||European Parliament elections 1999
Important points 1994-1999
Petitions - The public's hotline to the European Parliament
A Member State refuses to recognise qualifications gained in
a different EU country; another fails to apply the principle of equal opportunities or to
implement the VAT directive. These and similar problems are frequently encountered by
European citizens in the course of their daily lives. What redress do they have? What can
they do to defend themselves? They can exercise their right of petition.
The right of petition
The right of petition, which was first introduced as part of
the European Parliament's rules of procedure in 1981, was institutionalised by the
Maastricht Treaty in the context of European citizenship (Articles 8d and 138d). It gives
any citizen, company, organisation or association residing or having its registered office
in an EU Member State the right to address a petition to the European Parliament either
individually or collectively. This offers citizens a form of protection which is informal,
accessible and - most importantly - free. Another undoubted advantage is that petitioners
can submit their petitions in their own language.
Petitions must concern an area of activity which falls within
the areas of responsibility of the EU, such as the free movement of persons, goods,
services and capital, equal treatment for men and women, environmental protection and the
right to education, training and health. They must be addressed to the European
Parliament, whose Committee on Petitions will consider the request and decide on the most
Possible courses of action
An average of 1 200 petitions is referred to the committee
each year, and 60% of them are declared admissible, which means that the subject of the
petition is deemed to be connected with an area of activity of the European Union. Once
the petition is declared admissible, various courses of action are open to the committee:
The right of petition has enabled many EU citizens to have
their rights under the treaties or Community directives enforced.
France, for example, changed its laws on the recognition of
'Bac+3' diplomas, which did not cover the teaching profession, as a result of a petition.
A British national with a teaching diploma obtained in England was refused the right to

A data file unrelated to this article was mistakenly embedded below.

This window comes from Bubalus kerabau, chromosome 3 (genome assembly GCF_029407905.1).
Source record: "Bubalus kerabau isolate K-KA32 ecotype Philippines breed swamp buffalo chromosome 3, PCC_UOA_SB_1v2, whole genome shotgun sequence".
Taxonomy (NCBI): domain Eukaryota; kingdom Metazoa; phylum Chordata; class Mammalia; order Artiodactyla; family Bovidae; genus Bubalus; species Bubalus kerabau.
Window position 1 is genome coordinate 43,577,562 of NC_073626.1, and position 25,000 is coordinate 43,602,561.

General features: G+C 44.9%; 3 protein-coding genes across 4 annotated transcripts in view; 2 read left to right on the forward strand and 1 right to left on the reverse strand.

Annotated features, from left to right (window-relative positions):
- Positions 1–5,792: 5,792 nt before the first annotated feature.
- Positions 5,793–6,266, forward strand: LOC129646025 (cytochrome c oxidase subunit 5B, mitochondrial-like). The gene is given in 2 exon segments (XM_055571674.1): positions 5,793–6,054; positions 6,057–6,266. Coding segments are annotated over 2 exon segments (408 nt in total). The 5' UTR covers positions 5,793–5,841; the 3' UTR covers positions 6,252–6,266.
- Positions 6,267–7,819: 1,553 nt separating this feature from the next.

teach in France on the grounds that this diploma was insufficient; the teacher addressed a
petition to the European Parliament for infringement of the Community directive on the
recognition of 'Bac+3' diplomas. After infringement proceedings had been initiated by the
Commission, the French Government changed the law to allow teachers from other Member
States to take up teaching posts in France without undergoing further training, since the
training received in their own country was deemed to be sufficient.
Belgium and Italy were also forced to act as a result of a
petition to the European Parliament concerning failure to meet the deadline for
reimbursement of VAT in the transport sector. The Italian and Belgian authorities, who had
far exceeded the six-month period laid down in the Eighth VAT Directive, had to change
their administrative practices.
Another striking example involved Spain, which had failed to
comply with the directive on the protection of the natural habitats of wild flora and
fauna. The non-selective methods used in Calabria to trap wolves causing damage to humans
or other animal species were denounced by a Spanish national. The European Commission
initiated infringement proceedings against Spain. Meanwhile, the Spanish Government
informed the Commission that it had abandoned non-selective hunting methods, thus
transposing the European directive into national law.
So it can be seen that the right of petition is a practical
expression of the primary purpose of the European Parliament: to be the voice of
For further information: Mariapaola Sabbatucci (tel: +352 430022853 or email: firstname.lastname@example.org)
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